Organic Options For Gardening

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This article provides some options for organic gardening
by Lauren Stier · All Zones · Organic Gardening · 0 Comments · April 13, 2012 · 3,376 views

Hi all; There is alot of talk about compost and gardening, but I would like to open up a new but old idea on organic fertilizer. The other compost material was used when man started to till the soil and found a rich substitute for enriching the soil in the garden. This wonder compost is animal waste from such animals that ate only grass and grains from cows and horses to rabbits. Each animal has a very unique chemical property that raises everything from low acidity to low productivity. It really started to come into it's own during the Roman Empire and reached it's peak during the Medieval times. It almost was died out during the Victorian era due to the smell and idea of where it came from. Yet farmers still used and relied upon it heavly. They would delute it with enough water to spray it onto the fields where it was needed.
Today we can use the very same organic material that was time tested and proven to be a great fertilizer. Almost anywhere that raises such animals in large amounts would be glad to give you a few truck loads free just for the hauling (you have to provide your own truck, and there are car washes for afterwards). Get a load or few and put it in a spot all by itself then use it to spread over the top of the soil in your beds. For those who have vegitables and you till lay about 2 to 3 inches over the top before you till then work it in with the soil as you till. The first year the compost will be a bit brown but the following year it will be a rich black color and a wonderful loom to work with. You can also mix it 50/50 with your regular compost and it will help spread up the process up as well, yes it does produce heat internally much like any other compost material. I have dug out a large amout from the center right after a good midwest winter only to find it still warm. A word of caution though never use any animal waste that eat meat for it will have unwanted viruses in the material that can kill any good compost or gardening bed you have worked so hard getting to go.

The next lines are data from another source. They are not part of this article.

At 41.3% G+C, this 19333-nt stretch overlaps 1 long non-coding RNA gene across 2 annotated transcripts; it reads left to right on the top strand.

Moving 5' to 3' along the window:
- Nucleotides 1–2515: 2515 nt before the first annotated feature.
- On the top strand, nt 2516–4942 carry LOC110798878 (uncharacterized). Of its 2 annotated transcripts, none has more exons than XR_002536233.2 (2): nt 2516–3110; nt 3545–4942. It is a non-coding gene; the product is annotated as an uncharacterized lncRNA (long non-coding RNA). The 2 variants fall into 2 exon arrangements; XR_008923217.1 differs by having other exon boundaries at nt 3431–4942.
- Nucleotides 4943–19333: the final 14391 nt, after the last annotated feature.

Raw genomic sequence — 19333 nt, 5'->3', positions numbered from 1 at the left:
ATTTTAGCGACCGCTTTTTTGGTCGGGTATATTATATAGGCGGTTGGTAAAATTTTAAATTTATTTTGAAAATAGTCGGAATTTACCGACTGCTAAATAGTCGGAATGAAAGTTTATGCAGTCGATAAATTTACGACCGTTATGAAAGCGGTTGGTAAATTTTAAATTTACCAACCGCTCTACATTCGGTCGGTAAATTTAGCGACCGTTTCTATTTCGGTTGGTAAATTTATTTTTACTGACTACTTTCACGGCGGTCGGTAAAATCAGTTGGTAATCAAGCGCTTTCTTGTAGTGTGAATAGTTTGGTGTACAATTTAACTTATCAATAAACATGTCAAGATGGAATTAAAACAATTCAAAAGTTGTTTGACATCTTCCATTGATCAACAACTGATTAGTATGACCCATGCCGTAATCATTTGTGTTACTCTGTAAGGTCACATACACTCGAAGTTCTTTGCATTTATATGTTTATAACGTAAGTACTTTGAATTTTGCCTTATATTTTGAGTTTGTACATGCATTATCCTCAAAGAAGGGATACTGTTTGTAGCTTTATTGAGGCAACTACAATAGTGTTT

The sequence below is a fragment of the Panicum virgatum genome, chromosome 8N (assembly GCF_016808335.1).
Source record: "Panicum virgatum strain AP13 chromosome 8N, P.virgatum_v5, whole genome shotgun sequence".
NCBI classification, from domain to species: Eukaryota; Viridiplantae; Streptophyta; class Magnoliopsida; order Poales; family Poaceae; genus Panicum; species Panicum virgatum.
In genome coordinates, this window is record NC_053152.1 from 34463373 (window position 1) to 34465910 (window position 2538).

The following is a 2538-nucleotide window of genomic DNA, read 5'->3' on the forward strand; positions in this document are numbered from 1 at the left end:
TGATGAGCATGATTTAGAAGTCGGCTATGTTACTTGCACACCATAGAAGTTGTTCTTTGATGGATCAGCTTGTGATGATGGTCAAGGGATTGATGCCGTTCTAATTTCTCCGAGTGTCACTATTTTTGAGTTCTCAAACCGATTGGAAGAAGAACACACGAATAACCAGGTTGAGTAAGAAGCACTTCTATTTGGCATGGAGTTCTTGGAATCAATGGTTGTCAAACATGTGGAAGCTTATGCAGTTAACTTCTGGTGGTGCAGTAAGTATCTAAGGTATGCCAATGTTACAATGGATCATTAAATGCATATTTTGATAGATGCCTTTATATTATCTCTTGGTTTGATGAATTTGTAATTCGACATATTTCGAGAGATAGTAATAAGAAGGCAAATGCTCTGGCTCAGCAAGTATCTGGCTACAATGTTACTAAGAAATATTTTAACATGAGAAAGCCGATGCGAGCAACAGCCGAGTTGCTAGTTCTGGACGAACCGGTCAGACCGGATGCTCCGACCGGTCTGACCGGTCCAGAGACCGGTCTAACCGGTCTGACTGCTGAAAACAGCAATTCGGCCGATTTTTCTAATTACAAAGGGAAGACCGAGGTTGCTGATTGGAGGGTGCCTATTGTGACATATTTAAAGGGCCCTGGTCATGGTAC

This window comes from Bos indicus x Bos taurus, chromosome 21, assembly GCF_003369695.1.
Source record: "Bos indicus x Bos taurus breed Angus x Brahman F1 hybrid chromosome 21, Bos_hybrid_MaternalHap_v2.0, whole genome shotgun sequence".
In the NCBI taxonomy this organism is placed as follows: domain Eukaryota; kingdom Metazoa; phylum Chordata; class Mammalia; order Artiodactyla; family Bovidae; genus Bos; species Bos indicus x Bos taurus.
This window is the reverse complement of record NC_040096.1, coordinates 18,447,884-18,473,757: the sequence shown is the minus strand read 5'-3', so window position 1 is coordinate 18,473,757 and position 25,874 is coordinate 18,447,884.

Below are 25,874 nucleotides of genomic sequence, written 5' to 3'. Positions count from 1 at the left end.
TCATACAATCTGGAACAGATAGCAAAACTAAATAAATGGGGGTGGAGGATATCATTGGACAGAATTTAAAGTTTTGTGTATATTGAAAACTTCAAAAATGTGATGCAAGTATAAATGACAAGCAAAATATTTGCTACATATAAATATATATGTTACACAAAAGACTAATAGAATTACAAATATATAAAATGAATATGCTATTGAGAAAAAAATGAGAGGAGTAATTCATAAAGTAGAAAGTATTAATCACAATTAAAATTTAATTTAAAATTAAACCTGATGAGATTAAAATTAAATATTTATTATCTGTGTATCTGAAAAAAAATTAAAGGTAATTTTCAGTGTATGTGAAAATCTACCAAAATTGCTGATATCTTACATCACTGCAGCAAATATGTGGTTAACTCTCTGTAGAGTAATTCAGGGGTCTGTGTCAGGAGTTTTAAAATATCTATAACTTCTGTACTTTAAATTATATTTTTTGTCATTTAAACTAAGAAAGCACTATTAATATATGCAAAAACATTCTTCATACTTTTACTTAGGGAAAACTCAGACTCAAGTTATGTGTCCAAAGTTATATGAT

I have used this system now for three years and found my whole garden to produce more and have very little problems in neutrient depleation, for those with perminate beds know what I mean with smaller blooms and loss of color. Yes I said color loss at first you dont see it but over time you will notice it especially when you see another bed with the same flowers you have and the look so much healthier. The problem is in time with the use of chemicals it robs the buds and colors of most flowers so why not go organic and bring back the love you have with any garden?
Everyone knows what N.P.K. is but here is a little fact on what it means and the breakdown of the nitrogen, phosphprus, and potassium that animal waste produces.

  • Chicken - 3.6/1.3/1.3
  • Cow - 3.3/0.8/2.0
  • Goat - 0.7/0.3/0.8
  • Guano - 10.0/3.0/1.0
  • Horse - 0.7/0.3/0.6
  • Rabbit - 2.4/1.4/0.6
  • Sheep - 0.7/0.3/0.9

You see how working with different animal waste can be very benificial for your gardens, not just for vegetables but all forms of gardening without chemicals. In my medieval articles you can see how they used them instead of what we have used. We have gotten so high tech in gardening that we can litterly burn out the soil from its natural abilities to grow without replacing back what is needed. Using these alternating forms of animal waste can help the soil in any garden.

Organic Plant Nutrients

  • Major Nutrients: Nitrogen (N), Phosphprus (P), Potassium (K)
  • Minor Nutrients: Calcium (Ca), Magnesium (Mg), Sulfur (S)
  • Trace Elements: Silicon (Si), Boron (Bo), Chlorine (Cl), Manganese (Mn), Iron (Fe), Zinc (Zn), Copper (Cu), Molybdenum (Mo), Selenium (Se), and Sodium (Na)

All of these nutrients are in any organic fertlizer especially animal some at different levels so going organic is much more beneficial than grabbing a chemical byproduct off the shelf.

Common Sources of Organic Plant Nutrients

  • Nitrogen: Bone Meals, Hoof and Horn Meal, Fish Meal, Fish Emulsion, Guano-High N, Seed Meals
  • Phosphprus: Rock Phoshate, Guano, Colloidal Phosphate, Bone Meal
  • Potassium: Cow manure, Greensand, Rock Potash, Potash Salts, Seaweed, Wood Potash

NOTE You could plant dead fish in your garden especially around such plants that require high nitrogen!

Lauren Stier

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Lauren Stier - I have a medieval garden which has been an ongoing project

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